The international community has made numerous calls for the development of a new global agreement on marine plastic litter. In 2019, the Nordic countries, the Caribbean countries, the Pacific Islands, the European Union and the African Group – representing over 110 countries in total – all issued public statements in support of exploring a global agreement.
To find more information about countries’ support for a new global agreement, see WWF’s Global Plastic Navigator
Watch the authors presenting the key components of the report.
The report argues that a new global agreement must go beyond simply closing the gaps in the current global and regional law and policy frameworks. Prevention of plastic pollution should be the primary objective. A new agreement needs to offera comprehensive strategy for prevention and promote more sustainable management of plastics across the entire value chain. The report also shows that a global agreement can assist countries to address plastic pollution by providing several suggestions for tools to regulate plastic products. A global agreement on plastic will help countries to address plastic pollution through production, design, retail, consumption, waste management and recycling.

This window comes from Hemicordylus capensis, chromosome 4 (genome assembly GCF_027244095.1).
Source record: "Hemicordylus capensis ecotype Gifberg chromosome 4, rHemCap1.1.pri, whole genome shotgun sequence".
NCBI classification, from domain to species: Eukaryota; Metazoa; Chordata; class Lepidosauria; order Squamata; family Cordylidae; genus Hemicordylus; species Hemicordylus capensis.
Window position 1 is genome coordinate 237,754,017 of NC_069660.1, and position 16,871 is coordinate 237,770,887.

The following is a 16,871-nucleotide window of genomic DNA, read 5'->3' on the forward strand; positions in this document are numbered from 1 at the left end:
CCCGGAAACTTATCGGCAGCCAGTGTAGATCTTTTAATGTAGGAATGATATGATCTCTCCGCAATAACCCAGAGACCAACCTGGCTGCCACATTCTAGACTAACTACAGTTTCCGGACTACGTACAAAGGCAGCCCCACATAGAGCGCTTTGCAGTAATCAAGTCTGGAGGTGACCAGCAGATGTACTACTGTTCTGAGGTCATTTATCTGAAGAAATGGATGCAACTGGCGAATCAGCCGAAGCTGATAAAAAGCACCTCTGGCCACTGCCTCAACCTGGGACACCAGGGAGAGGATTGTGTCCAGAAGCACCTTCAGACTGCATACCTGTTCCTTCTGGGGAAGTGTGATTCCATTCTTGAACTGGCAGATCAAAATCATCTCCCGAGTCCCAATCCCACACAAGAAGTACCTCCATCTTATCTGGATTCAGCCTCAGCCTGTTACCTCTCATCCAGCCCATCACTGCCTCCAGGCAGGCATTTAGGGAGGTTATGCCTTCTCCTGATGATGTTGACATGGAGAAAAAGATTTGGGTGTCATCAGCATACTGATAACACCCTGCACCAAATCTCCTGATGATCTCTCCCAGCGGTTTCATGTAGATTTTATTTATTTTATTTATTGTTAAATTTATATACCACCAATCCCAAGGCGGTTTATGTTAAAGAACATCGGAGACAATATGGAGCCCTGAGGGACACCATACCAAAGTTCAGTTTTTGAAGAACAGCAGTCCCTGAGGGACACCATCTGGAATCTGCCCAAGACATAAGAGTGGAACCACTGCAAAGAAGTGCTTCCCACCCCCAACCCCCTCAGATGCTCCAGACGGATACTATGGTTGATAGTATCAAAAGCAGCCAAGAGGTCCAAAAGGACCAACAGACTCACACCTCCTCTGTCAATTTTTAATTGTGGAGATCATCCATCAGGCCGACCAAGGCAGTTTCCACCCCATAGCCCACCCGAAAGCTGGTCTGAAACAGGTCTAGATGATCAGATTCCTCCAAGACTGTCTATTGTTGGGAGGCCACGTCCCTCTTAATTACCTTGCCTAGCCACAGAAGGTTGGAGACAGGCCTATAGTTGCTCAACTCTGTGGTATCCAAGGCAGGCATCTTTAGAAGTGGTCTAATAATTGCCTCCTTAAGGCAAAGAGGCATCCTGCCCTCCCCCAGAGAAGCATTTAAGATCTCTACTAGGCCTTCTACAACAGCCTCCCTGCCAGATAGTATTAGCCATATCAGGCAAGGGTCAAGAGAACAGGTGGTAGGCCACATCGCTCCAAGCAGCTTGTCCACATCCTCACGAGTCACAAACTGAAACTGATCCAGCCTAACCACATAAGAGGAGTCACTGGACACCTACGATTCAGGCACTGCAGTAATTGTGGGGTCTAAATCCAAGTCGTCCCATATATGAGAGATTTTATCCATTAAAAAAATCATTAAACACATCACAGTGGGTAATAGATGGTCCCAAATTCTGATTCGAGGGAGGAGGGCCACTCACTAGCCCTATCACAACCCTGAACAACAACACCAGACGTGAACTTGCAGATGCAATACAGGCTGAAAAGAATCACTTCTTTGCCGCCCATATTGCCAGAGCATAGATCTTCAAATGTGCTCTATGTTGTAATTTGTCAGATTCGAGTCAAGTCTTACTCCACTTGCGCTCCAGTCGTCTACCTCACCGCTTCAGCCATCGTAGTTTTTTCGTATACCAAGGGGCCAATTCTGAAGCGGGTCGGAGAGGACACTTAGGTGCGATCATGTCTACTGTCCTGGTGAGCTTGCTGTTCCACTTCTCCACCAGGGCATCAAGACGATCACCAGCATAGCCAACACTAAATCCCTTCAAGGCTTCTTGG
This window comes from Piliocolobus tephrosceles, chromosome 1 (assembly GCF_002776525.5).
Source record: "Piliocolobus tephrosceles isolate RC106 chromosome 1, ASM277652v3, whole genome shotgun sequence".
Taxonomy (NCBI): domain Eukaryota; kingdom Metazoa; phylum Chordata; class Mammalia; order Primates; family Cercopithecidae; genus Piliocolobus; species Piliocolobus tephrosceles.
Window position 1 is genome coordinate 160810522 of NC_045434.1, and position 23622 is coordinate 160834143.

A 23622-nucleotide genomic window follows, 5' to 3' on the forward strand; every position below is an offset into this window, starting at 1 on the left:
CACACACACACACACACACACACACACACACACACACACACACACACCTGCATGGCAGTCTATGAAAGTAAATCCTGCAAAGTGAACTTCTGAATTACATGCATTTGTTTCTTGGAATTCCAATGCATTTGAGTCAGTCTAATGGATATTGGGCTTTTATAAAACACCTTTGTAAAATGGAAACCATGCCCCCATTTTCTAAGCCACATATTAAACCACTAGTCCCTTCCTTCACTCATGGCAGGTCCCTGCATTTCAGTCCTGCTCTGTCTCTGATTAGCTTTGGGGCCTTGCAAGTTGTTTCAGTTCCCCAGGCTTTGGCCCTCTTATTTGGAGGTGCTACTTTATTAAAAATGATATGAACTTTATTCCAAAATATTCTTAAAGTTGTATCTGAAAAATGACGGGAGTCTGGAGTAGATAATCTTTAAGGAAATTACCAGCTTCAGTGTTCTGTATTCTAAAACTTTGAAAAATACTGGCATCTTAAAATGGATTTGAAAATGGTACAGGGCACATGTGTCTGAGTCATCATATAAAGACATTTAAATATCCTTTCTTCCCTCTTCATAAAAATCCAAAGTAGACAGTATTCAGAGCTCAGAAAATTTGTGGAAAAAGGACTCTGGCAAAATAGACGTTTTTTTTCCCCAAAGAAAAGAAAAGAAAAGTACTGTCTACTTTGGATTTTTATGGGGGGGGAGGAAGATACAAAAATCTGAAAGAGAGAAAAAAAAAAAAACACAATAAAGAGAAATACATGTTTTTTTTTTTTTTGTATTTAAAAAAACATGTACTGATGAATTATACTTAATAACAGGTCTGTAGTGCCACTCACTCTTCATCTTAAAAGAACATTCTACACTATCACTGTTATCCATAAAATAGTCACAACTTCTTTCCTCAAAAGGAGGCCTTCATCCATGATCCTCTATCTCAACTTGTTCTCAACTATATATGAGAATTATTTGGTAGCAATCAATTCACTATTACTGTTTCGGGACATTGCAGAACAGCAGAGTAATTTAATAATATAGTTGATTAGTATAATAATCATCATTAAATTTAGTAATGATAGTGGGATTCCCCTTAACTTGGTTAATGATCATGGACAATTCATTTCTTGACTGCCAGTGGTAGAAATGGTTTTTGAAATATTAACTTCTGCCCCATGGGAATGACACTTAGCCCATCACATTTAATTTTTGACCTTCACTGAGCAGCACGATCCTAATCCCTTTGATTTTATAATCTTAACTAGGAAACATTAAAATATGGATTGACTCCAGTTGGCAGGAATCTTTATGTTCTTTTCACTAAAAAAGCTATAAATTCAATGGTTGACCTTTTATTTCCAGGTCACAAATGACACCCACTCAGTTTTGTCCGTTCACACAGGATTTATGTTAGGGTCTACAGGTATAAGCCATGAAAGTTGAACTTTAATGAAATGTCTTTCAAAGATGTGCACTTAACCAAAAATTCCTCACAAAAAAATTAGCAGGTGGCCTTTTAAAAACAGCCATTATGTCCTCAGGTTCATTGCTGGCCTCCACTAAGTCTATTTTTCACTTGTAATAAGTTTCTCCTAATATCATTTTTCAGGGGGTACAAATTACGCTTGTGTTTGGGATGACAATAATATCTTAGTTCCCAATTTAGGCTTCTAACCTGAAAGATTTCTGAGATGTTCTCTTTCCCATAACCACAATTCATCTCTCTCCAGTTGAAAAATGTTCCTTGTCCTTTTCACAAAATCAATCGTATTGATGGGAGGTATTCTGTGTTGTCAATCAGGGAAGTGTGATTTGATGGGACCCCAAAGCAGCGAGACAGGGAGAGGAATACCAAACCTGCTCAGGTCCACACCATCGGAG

The report introduces three key operational mechanisms that could form the global commitment in a new agreement:
The NPMPs could be tailored to meet specific national needs and circumstances for developing and implementing national policies across the life cycle of plastics. The NPMPs enhance national opportunities to design a holistic and comprehensive approach covering all sources and relevant sectors.
Measures to address life cycle phases can be facilitated through the development of international sustainability criteria for plastics, supported by standards, testing protocols and certification schemes. The criteria would apply to economic activities along the value chain of plastics, to incentivise reusability, repairability and recyclability of products.
3. National Plastics Sustainability Standards
International sustainability criteria for plastics and their additive scan be given effect at the national level through the development of national standards that fulfil the international objectives. They can include regulations to minimise the use of products that do not meet the standards, or incentivise design change through market-based instruments to promote the development of new products that meet the national design standards.
The suggested elements of a new global agreement to combat plastic pollution aim to benefit governments, industry and civil society. The agreement would promote international cooperation and create a level playing field for governments and industries.